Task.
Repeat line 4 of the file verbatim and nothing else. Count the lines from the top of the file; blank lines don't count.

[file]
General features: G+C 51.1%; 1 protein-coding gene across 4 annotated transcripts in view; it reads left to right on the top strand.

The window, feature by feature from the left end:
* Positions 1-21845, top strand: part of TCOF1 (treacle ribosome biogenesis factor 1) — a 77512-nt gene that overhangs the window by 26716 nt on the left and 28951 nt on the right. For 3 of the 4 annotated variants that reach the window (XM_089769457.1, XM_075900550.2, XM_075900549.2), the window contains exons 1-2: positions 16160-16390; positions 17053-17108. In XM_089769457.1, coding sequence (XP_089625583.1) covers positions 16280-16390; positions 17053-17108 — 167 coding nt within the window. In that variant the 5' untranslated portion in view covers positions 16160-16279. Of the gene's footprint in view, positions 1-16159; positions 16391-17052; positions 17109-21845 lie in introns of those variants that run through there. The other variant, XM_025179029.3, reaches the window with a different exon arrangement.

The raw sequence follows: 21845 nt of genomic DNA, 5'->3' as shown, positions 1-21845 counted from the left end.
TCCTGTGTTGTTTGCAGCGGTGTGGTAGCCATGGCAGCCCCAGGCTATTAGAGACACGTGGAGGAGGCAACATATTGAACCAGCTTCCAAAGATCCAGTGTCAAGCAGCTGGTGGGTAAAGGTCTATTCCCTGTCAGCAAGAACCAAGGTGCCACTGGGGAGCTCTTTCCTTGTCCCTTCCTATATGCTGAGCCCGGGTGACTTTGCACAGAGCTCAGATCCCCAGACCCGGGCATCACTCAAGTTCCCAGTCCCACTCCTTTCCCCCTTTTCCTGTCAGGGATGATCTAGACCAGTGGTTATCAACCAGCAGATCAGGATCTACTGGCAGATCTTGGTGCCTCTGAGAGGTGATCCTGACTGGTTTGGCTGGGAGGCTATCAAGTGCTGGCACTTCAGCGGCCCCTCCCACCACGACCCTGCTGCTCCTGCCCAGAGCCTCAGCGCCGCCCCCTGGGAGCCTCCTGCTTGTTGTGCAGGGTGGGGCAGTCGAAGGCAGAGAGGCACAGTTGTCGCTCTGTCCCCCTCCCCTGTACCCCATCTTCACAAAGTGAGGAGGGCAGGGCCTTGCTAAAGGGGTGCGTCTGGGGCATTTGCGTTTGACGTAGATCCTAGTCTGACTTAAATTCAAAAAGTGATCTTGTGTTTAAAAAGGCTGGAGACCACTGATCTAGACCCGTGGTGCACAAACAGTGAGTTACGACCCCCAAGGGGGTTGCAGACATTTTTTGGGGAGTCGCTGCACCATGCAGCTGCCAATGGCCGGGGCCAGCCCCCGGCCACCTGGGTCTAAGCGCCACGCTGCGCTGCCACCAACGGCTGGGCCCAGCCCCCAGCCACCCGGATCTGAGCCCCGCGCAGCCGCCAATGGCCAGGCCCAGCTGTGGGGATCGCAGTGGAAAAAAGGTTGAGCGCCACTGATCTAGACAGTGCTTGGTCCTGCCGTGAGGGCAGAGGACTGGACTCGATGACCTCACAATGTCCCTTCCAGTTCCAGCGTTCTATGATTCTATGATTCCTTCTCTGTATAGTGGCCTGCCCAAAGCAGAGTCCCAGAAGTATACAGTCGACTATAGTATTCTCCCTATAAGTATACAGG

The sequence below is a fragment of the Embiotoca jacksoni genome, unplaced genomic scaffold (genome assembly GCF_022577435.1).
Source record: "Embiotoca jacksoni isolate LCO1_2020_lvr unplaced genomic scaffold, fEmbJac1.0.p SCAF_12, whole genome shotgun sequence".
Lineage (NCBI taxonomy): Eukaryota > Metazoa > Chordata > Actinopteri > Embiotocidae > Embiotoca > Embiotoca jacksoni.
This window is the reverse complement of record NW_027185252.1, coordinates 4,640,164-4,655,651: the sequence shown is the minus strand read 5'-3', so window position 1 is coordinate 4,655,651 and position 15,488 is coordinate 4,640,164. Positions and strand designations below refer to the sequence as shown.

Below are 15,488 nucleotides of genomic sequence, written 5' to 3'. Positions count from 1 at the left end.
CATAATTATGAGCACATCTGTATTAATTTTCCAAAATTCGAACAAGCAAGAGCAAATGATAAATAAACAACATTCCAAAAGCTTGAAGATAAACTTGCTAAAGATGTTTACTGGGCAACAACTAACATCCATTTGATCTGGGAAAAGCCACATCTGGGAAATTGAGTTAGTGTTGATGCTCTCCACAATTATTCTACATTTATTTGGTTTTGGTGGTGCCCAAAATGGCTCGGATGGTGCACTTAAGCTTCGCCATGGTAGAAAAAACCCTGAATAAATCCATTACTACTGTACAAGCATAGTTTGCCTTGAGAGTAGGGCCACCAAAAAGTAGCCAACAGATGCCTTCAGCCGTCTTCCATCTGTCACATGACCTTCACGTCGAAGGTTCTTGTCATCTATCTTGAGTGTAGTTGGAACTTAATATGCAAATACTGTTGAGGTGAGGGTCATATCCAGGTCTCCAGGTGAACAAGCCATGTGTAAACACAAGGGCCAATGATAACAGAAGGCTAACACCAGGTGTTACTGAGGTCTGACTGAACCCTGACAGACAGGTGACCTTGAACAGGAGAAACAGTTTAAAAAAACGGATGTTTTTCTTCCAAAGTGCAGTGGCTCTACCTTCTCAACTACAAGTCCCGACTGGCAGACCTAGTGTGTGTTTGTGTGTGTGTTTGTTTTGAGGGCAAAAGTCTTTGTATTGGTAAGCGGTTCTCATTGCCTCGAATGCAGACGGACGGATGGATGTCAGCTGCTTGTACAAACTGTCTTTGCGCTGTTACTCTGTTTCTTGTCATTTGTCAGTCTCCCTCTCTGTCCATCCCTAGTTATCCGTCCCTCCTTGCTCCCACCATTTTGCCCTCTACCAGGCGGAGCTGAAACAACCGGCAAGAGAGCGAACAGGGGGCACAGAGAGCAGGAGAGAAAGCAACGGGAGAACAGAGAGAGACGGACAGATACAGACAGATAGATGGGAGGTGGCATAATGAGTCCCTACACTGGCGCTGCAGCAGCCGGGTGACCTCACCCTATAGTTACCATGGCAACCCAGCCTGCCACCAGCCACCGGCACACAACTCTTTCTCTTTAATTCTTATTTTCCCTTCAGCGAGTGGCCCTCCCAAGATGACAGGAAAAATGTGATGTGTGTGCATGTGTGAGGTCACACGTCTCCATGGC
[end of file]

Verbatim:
The raw sequence follows: 21845 nt of genomic DNA, 5'->3' as shown, positions 1-21845 counted from the left end.